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Zimbabwe branding:- Lipstick on a pig

10 Mar 2019 at 21:52hrs | Views
Former Tourism Minister Walter Mzembi used to be keen on what he called 'rebranding' Zimbabwe. He could see that the country's image abroad had been tainted by Mugabe's misrule and thought cosmetic public relations would help bring in tourists.

Mzembi is now on the run from corruption charges but his propaganda idea has been picked up by the Mnangagwa government which has decided to pay half a million dollars a year to an American Trump-supporting PR firm to try to persuade the US authorities that sanctions against Zimbabwe are not justified.

The Vigil was skeptical at the time about Mzembi's rebranding efforts and we think that the money now being spent could more usefully buy drugs for hospital patients or fix the water supply in Harare, where some areas have been told that they will only have running water for one or two days a week, if that.

It is clear there are two divergent forces in the government: reformers and old school Zanu PF diehards. The mere fact that the government is still trotting out the tired Mugabe mantra of 'illegal sanctions' would seem to suggest that the blockheads are in charge.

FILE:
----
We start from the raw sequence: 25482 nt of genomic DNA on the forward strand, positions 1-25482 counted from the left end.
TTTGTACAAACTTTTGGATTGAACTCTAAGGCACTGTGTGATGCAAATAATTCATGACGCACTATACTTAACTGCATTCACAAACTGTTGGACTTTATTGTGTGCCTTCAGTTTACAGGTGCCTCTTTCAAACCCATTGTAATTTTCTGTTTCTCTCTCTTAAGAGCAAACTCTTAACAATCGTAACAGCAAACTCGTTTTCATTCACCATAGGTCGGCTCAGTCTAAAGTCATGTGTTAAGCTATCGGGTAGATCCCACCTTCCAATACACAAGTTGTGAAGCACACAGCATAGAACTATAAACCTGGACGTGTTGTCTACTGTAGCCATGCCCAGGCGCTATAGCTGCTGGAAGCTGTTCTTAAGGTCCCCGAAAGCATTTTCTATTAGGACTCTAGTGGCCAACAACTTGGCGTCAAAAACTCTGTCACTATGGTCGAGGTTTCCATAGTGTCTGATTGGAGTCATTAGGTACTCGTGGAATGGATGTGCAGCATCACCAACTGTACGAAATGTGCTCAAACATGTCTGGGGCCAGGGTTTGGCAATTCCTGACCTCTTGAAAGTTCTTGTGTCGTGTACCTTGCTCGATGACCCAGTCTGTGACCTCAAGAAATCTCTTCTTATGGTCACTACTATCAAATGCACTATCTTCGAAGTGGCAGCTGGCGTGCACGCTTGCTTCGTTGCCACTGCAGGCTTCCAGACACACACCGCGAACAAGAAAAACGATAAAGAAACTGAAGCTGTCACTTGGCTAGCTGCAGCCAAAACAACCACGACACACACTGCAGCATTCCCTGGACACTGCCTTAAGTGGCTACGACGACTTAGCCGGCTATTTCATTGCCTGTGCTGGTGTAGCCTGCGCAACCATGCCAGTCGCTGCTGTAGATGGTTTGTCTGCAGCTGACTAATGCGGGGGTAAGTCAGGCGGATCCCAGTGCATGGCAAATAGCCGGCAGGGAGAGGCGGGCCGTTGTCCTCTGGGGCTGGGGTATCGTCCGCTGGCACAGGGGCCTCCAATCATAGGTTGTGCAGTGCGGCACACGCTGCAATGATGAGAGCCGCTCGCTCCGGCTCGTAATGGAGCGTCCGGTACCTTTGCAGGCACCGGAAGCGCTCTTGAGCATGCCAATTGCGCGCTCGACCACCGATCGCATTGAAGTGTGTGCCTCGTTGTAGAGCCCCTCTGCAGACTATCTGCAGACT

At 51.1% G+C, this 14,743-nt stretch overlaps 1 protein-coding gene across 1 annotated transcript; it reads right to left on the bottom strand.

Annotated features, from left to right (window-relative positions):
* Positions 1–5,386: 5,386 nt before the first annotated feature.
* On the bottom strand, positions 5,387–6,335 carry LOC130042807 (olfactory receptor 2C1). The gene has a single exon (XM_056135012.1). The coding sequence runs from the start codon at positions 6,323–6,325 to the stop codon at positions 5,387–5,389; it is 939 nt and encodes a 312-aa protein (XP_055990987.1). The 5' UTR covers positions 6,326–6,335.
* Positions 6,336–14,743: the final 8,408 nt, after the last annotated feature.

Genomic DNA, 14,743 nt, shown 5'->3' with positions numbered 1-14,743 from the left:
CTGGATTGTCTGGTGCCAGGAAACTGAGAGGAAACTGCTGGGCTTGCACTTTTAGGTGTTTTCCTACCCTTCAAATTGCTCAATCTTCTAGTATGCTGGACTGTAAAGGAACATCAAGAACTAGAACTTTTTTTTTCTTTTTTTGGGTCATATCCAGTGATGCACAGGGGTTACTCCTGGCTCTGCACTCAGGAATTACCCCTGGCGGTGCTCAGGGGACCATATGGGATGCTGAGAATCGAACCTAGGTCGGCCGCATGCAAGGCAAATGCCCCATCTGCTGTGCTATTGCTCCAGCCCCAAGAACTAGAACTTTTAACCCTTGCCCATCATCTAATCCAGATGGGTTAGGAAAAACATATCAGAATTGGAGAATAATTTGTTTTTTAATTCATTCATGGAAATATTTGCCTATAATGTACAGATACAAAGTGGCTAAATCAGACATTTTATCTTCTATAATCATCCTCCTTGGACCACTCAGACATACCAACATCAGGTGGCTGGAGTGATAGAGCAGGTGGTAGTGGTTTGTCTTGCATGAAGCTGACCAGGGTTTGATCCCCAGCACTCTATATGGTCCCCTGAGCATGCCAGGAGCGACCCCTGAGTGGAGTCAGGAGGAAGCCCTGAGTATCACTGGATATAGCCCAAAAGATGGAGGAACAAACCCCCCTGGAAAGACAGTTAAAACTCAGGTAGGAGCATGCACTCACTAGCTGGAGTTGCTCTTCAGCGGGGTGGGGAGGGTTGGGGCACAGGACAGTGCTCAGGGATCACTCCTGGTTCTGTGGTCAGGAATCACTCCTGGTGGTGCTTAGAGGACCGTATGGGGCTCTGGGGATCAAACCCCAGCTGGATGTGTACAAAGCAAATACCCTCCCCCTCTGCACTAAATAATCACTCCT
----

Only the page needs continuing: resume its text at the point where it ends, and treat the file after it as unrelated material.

Zimbabwean constitutional lawyer Fadzayi Mahere points out US sanctions could not be illegal as they were authorized by the American legislature. But the Zimbabwean government seems to have learned nothing from its failed legal challenge against the sanctions imposed by the European Union.

Former US Ambassador to Zimbabwe Bruce Wharton lamented that Zimbabwe had missed a great opportunity to more forward following the coup. 'Hopes that Zimbabwe, through Mnangagwa, would be one of those rare examples of a military coup that restores democracy are slowly and methodically being dashed by a military not willing to allow change.'

A more positive attitude has been taken by reformers in the government. Finance Minister Mthuli Ncube has openly condemned Mugabe's land reform programme, saying the cancellation of property rights and security of tenure had reduced land to a ‘dead asset', giving farmers little access to loans. Furthermore, it appears that the misconceived indigenisation policy is to be binned.

Reformers received encouragement from an unlikely source, the Zanu PF Youth League. Its leader Pupurai Togarepi suggested Mugabe could be stripped of all honours bestowed on him during his time in office. ‘Can we walk on roads named after a person who destroyed the dreams and aspirations of a generation, these are questions that we need to discuss and debate.'

The Vigil thinks that rather than ‘rebranding' Zimbabwe the government should 'debrand' it – perhaps starting by renaming the Robert Gabriel Mugabe International Airport.

Source - ZimVigil
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